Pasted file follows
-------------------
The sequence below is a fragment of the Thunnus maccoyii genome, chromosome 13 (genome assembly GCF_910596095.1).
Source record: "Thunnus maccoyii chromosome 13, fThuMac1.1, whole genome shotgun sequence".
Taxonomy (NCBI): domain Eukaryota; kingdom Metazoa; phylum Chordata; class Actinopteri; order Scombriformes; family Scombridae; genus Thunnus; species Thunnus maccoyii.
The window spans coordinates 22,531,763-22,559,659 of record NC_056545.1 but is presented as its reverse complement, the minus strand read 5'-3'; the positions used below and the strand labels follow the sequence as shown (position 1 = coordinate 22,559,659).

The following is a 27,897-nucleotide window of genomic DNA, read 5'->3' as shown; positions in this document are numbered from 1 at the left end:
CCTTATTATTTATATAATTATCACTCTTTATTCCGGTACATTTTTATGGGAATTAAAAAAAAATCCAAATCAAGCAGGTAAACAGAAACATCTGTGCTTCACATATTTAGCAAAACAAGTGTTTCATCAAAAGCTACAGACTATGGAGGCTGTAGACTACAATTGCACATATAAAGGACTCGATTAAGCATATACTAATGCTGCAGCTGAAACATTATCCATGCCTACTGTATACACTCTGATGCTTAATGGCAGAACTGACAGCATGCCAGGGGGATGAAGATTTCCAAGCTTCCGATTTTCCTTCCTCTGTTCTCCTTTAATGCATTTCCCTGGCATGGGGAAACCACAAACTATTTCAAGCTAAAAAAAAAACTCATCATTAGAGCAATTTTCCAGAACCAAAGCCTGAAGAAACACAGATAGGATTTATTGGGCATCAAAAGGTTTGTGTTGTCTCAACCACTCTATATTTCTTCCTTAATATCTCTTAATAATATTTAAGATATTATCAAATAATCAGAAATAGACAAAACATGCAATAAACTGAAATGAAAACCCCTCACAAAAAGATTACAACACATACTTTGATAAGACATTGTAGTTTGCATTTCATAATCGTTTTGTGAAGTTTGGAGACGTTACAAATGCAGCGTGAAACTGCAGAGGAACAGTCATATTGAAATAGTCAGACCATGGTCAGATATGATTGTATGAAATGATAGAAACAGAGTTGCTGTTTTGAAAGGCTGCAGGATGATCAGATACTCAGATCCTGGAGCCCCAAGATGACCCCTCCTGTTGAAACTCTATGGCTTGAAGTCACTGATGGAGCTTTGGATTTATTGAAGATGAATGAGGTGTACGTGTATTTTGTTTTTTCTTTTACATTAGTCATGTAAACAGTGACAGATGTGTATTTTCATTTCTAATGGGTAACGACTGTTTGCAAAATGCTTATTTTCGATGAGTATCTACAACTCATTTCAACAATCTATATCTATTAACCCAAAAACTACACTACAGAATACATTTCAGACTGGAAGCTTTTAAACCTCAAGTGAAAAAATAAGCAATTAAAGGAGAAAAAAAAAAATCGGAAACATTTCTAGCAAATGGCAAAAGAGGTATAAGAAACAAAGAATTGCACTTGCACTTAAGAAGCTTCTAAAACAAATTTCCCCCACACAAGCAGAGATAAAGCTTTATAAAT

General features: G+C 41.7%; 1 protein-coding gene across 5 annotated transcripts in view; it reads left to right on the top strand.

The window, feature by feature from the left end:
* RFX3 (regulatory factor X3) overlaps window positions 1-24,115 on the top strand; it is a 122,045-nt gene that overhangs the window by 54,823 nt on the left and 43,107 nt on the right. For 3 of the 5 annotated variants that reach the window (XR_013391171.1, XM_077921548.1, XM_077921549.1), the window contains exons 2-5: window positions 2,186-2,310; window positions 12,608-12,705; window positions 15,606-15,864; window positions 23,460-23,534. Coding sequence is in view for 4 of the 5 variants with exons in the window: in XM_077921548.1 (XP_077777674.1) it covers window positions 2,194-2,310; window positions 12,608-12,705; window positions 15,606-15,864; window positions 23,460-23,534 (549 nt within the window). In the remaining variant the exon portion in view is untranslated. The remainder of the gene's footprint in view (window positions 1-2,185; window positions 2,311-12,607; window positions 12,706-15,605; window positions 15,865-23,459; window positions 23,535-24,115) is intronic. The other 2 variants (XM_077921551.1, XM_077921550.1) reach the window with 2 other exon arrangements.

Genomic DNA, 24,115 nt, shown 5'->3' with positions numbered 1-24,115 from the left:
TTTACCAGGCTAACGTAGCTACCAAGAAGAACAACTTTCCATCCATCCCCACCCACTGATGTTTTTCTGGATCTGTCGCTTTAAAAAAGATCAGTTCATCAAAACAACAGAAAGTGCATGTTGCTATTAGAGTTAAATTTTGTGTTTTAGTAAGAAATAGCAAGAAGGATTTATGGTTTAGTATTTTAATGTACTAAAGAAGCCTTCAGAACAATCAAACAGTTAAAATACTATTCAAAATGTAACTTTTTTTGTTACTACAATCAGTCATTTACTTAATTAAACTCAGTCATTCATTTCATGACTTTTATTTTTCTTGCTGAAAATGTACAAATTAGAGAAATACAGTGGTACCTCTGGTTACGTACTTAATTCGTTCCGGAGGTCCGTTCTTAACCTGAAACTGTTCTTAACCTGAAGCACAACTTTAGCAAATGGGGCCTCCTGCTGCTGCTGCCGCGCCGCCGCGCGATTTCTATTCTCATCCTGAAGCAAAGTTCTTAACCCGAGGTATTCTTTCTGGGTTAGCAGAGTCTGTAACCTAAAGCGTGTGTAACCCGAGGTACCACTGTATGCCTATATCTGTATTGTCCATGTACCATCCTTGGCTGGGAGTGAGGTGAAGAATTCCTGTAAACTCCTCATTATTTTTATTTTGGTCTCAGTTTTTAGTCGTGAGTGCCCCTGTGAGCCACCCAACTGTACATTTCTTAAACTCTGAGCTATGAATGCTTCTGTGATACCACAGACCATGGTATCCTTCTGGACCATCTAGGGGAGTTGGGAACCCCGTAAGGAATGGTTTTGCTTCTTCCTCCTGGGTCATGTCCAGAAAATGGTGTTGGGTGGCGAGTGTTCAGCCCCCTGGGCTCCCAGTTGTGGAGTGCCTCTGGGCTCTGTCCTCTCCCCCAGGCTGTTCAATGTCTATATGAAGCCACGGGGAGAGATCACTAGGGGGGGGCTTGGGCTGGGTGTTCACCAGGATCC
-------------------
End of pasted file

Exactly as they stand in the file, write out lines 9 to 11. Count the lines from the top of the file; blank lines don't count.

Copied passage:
* RFX3 (regulatory factor X3) overlaps window positions 1-24,115 on the top strand; it is a 122,045-nt gene that overhangs the window by 54,823 nt on the left and 43,107 nt on the right. For 3 of the 5 annotated variants that reach the window (XR_013391171.1, XM_077921548.1, XM_077921549.1), the window contains exons 2-5: window positions 2,186-2,310; window positions 12,608-12,705; window positions 15,606-15,864; window positions 23,460-23,534. Coding sequence is in view for 4 of the 5 variants with exons in the window: in XM_077921548.1 (XP_077777674.1) it covers window positions 2,194-2,310; window positions 12,608-12,705; window positions 15,606-15,864; window positions 23,460-23,534 (549 nt within the window). In the remaining variant the exon portion in view is untranslated. The remainder of the gene's footprint in view (window positions 1-2,185; window positions 2,311-12,607; window positions 12,706-15,605; window positions 15,865-23,459; window positions 23,535-24,115) is intronic. The other 2 variants (XM_077921551.1, XM_077921550.1) reach the window with 2 other exon arrangements.

Genomic DNA, 24,115 nt, shown 5'->3' with positions numbered 1-24,115 from the left:
TTTACCAGGCTAACGTAGCTACCAAGAAGAACAACTTTCCATCCATCCCCACCCACTGATGTTTTTCTGGATCTGTCGCTTTAAAAAAGATCAGTTCATCAAAACAACAGAAAGTGCATGTTGCTATTAGAGTTAAATTTTGTGTTTTAGTAAGAAATAGCAAGAAGGATTTATGGTTTAGTATTTTAATGTACTAAAGAAGCCTTCAGAACAATCAAACAGTTAAAATACTATTCAAAATGTAACTTTTTTTGTTACTACAATCAGTCATTTACTTAATTAAACTCAGTCATTCATTTCATGACTTTTATTTTTCTTGCTGAAAATGTACAAATTAGAGAAATACAGTGGTACCTCTGGTTACGTACTTAATTCGTTCCGGAGGTCCGTTCTTAACCTGAAACTGTTCTTAACCTGAAGCACAACTTTAGCAAATGGGGCCTCCTGCTGCTGCTGCCGCGCCGCCGCGCGATTTCTATTCTCATCCTGAAGCAAAGTTCTTAACCCGAGGTATTCTTTCTGGGTTAGCAGAGTCTGTAACCTAAAGCGTGTGTAACCCGAGGTACCACTGTATGCCTATATCTGTATTGTCCATGTACCATCCTTGGCTGGGAGTGAGGTGAAGAATTCCTGTAAACTCCTCATTATTTTTATTTTGGTCTCAGTTTTTAGTCGTGAGTGCCCCTGTGAGCCACCCAACTGTACATTTCTTAAACTCTGAGCTATGAATGCTTCTGTGATACCACAGACCATGGTATCCTTCTGGACCATCTAGGGGAGTTGGGAACCCCGTAAGGAATGGTTTTGCTTCTTCCTCCTGGGTCATGTCCAGAAAATGGTGTTGGGTGGCGAGTGTTCAGCCCCCTGGGCTCCCAGTTGTGGAGTGCCTCTGGGCTCTGTCCTCTCCCCCAGGCTGTTCAATGTCTATATGAAGCCACGGGGAGAGATCACTAGGGGGGGGCTTGGGCTGGGTGTTCACCAGGATCC